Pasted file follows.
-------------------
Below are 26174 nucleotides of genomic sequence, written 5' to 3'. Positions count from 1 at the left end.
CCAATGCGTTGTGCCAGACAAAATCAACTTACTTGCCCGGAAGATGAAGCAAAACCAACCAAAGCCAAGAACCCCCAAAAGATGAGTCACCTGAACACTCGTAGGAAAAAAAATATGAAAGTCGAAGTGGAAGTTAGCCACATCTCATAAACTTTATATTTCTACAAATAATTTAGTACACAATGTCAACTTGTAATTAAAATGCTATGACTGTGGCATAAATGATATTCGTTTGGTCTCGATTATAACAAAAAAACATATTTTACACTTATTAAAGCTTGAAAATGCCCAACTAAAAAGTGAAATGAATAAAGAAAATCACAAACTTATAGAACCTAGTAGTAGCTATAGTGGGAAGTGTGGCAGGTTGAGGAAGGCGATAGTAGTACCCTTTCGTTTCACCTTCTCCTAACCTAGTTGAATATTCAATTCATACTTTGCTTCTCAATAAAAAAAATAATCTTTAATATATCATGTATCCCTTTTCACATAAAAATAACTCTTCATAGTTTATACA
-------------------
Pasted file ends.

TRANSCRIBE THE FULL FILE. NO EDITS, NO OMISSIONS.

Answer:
Below are 26174 nucleotides of genomic sequence, written 5' to 3'. Positions count from 1 at the left end.
CCAATGCGTTGTGCCAGACAAAATCAACTTACTTGCCCGGAAGATGAAGCAAAACCAACCAAAGCCAAGAACCCCCAAAAGATGAGTCACCTGAACACTCGTAGGAAAAAAAATATGAAAGTCGAAGTGGAAGTTAGCCACATCTCATAAACTTTATATTTCTACAAATAATTTAGTACACAATGTCAACTTGTAATTAAAATGCTATGACTGTGGCATAAATGATATTCGTTTGGTCTCGATTATAACAAAAAAACATATTTTACACTTATTAAAGCTTGAAAATGCCCAACTAAAAAGTGAAATGAATAAAGAAAATCACAAACTTATAGAACCTAGTAGTAGCTATAGTGGGAAGTGTGGCAGGTTGAGGAAGGCGATAGTAGTACCCTTTCGTTTCACCTTCTCCTAACCTAGTTGAATATTCAATTCATACTTTGCTTCTCAATAAAAAAAATAATCTTTAATATATCATGTATCCCTTTTCACATAAAAATAACTCTTCATAGTTTATACA